Fixer: The Taking of Ajmal Naqshbandi - the politics of present day Afghanistan


Fixer: The Taking of Ajmal Naqshbandi (USA, 2009)

Seen: Sunday, 18th October 2009 (cinema, WFF)
Runtime: 84′
Director: Ian Olds
Plot: (from imdb)

In 2007, the Taliban kidnapped 24-year-old Ajmal Naqshbandi and an Italian journalist. Naqshbandi was one of Afghanistan’s best “fixers” — someone hired by foreign journalists to facilitate, translate, and gain access for their stories.


Impressions In Short
There wasn’t that much in this film that was new to me, but my parents came with me and from what I gathered they learnt quite a bit *grin* It’s definitely a good documentary to watch if you want to find out a bit more about Afghanistan.

More About the Film
I think the film’s strongest aspect is how it explains the political situation in the country. I haven’t seen a film which talked about Karzai’s government in quite that much detail before. A scene that was particularly striking was when they go to an Afghan court to film what standard proceedings look like, only to find that everything they were being shown was staged especially for them. The conversation afterwards (they were allowed to ask any questions they wanted) was rather hilarious. There was no attempt to hide that the case had been completely staged for them or even the reasons for it. That scene is definitely a highlight *grin*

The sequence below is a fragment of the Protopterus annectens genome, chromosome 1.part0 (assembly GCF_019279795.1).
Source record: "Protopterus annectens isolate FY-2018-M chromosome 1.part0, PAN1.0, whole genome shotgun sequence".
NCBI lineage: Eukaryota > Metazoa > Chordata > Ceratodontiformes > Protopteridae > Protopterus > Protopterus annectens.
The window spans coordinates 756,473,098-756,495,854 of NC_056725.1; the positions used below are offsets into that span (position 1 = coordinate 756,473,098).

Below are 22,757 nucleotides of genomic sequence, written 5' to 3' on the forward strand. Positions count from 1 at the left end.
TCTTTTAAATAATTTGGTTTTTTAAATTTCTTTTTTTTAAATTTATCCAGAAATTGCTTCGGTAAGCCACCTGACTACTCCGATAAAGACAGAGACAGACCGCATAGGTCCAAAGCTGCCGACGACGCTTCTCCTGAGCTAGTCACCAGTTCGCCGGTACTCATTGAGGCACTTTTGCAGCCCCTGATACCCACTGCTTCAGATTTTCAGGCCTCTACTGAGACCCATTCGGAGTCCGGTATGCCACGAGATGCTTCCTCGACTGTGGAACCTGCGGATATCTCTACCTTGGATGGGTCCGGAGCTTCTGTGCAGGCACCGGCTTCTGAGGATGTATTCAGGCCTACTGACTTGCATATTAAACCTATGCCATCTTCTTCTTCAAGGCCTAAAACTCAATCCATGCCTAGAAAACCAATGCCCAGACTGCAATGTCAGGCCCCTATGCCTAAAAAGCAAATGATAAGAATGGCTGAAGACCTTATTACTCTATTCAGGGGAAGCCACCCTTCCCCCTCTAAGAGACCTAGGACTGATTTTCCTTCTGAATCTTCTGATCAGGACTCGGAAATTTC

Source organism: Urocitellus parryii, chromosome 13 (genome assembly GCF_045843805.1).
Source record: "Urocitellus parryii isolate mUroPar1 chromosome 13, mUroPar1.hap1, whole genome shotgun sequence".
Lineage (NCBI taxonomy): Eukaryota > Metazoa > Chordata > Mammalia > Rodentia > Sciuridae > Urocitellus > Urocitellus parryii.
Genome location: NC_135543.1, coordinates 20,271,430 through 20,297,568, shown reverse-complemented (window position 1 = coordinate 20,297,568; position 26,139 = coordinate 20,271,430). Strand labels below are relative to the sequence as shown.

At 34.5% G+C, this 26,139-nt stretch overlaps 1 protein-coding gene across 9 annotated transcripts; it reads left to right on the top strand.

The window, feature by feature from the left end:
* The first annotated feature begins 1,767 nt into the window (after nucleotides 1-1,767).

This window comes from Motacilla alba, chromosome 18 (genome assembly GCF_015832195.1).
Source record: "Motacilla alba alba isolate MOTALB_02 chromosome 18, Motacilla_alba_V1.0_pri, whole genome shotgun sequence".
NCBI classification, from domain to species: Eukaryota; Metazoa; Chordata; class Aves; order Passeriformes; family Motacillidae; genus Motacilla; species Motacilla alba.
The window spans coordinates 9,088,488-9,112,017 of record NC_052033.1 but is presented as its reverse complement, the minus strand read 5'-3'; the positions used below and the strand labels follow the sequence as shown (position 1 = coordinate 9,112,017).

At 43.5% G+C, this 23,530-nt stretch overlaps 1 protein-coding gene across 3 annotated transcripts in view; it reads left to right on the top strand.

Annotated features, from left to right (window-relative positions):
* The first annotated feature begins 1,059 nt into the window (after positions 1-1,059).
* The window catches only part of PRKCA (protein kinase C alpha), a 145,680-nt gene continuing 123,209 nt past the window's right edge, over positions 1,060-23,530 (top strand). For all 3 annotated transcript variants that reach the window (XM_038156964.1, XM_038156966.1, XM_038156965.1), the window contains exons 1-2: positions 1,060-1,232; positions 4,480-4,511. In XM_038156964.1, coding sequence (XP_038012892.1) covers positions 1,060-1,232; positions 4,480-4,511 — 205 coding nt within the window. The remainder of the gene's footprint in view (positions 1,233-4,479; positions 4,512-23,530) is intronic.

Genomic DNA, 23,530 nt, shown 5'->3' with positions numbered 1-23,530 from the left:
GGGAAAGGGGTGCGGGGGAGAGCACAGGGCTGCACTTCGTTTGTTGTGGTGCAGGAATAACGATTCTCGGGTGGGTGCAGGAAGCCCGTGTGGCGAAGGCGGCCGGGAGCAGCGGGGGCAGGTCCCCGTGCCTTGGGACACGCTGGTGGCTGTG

The whole madness of the political system and how strongly influenced it is by outside powers comes through very strongly. I’m told that originally the film was supposed to be about fixers and their job (a fixer is someone who fixes up interviews for foreign journalists in dangerous areas). This changed when Ajmal Naqshbandi, a fixer that was a key character in their film, was captured and eventually murdered by the Taleban. His death became a huge political issue in Afghanistan (the Afghan government negotiated the release of the Italian journalist who had been captured with Ajmal, but did not do the same for its own citizen) and became the main subject matter of the film.

Yes, I think. If you have at least a small interest in political issues such as Afghanistan then this is definitely worth watching.
A word of caution to the squeamish though… the film shows some very violent images. IMO they are handled quite sensitively (some have parts blacked out when the violence gets very difficult to stomach), but they are still drastic. If you’re wondering whether showing this sort of thing was really necessary then my answer is yes. Bombs and Taleban executions are part of life in Afghanistan, unfortunately. There was no point in watering these things down and I thought those scenes were sort of necessary to properly understand some of the emotions that came up in the course of the film.

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